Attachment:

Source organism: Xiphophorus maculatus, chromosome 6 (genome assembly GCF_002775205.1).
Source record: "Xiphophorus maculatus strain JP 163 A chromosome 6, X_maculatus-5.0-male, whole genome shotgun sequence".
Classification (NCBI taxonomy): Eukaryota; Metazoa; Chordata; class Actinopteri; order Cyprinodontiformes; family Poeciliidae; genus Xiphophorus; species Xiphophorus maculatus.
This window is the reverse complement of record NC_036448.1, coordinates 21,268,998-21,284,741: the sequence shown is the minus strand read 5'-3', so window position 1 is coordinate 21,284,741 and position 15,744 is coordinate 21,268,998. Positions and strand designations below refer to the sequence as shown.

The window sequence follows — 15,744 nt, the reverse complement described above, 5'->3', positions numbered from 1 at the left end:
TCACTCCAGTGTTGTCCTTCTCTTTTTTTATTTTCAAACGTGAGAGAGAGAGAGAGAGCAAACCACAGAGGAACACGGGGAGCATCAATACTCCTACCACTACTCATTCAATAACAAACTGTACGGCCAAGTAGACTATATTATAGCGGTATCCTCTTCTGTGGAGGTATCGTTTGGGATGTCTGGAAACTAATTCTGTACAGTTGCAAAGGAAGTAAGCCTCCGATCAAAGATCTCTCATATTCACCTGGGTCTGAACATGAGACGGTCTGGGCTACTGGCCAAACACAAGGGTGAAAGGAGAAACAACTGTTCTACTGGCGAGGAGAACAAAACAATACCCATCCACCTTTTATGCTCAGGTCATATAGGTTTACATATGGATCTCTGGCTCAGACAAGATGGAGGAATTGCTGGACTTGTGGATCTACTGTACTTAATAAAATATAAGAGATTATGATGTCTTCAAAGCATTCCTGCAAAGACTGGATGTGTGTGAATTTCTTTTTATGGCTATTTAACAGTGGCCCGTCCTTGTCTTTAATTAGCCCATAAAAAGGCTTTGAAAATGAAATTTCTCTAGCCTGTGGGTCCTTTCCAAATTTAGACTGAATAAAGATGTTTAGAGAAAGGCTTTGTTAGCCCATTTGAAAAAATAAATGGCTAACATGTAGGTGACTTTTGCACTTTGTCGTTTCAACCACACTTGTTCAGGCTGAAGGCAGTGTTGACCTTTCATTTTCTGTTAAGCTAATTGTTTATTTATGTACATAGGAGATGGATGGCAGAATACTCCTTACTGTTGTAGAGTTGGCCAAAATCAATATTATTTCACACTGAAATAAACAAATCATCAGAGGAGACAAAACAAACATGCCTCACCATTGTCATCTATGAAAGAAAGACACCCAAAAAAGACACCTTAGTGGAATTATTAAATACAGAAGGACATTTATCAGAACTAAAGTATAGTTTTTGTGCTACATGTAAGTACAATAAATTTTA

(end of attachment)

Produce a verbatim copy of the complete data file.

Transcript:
Source organism: Xiphophorus maculatus, chromosome 6 (genome assembly GCF_002775205.1).
Source record: "Xiphophorus maculatus strain JP 163 A chromosome 6, X_maculatus-5.0-male, whole genome shotgun sequence".
Classification (NCBI taxonomy): Eukaryota; Metazoa; Chordata; class Actinopteri; order Cyprinodontiformes; family Poeciliidae; genus Xiphophorus; species Xiphophorus maculatus.
This window is the reverse complement of record NC_036448.1, coordinates 21,268,998-21,284,741: the sequence shown is the minus strand read 5'-3', so window position 1 is coordinate 21,284,741 and position 15,744 is coordinate 21,268,998. Positions and strand designations below refer to the sequence as shown.

The window sequence follows — 15,744 nt, the reverse complement described above, 5'->3', positions numbered from 1 at the left end:
TCACTCCAGTGTTGTCCTTCTCTTTTTTTATTTTCAAACGTGAGAGAGAGAGAGAGAGCAAACCACAGAGGAACACGGGGAGCATCAATACTCCTACCACTACTCATTCAATAACAAACTGTACGGCCAAGTAGACTATATTATAGCGGTATCCTCTTCTGTGGAGGTATCGTTTGGGATGTCTGGAAACTAATTCTGTACAGTTGCAAAGGAAGTAAGCCTCCGATCAAAGATCTCTCATATTCACCTGGGTCTGAACATGAGACGGTCTGGGCTACTGGCCAAACACAAGGGTGAAAGGAGAAACAACTGTTCTACTGGCGAGGAGAACAAAACAATACCCATCCACCTTTTATGCTCAGGTCATATAGGTTTACATATGGATCTCTGGCTCAGACAAGATGGAGGAATTGCTGGACTTGTGGATCTACTGTACTTAATAAAATATAAGAGATTATGATGTCTTCAAAGCATTCCTGCAAAGACTGGATGTGTGTGAATTTCTTTTTATGGCTATTTAACAGTGGCCCGTCCTTGTCTTTAATTAGCCCATAAAAAGGCTTTGAAAATGAAATTTCTCTAGCCTGTGGGTCCTTTCCAAATTTAGACTGAATAAAGATGTTTAGAGAAAGGCTTTGTTAGCCCATTTGAAAAAATAAATGGCTAACATGTAGGTGACTTTTGCACTTTGTCGTTTCAACCACACTTGTTCAGGCTGAAGGCAGTGTTGACCTTTCATTTTCTGTTAAGCTAATTGTTTATTTATGTACATAGGAGATGGATGGCAGAATACTCCTTACTGTTGTAGAGTTGGCCAAAATCAATATTATTTCACACTGAAATAAACAAATCATCAGAGGAGACAAAACAAACATGCCTCACCATTGTCATCTATGAAAGAAAGACACCCAAAAAAGACACCTTAGTGGAATTATTAAATACAGAAGGACATTTATCAGAACTAAAGTATAGTTTTTGTGCTACATGTAAGTACAATAAATTTTA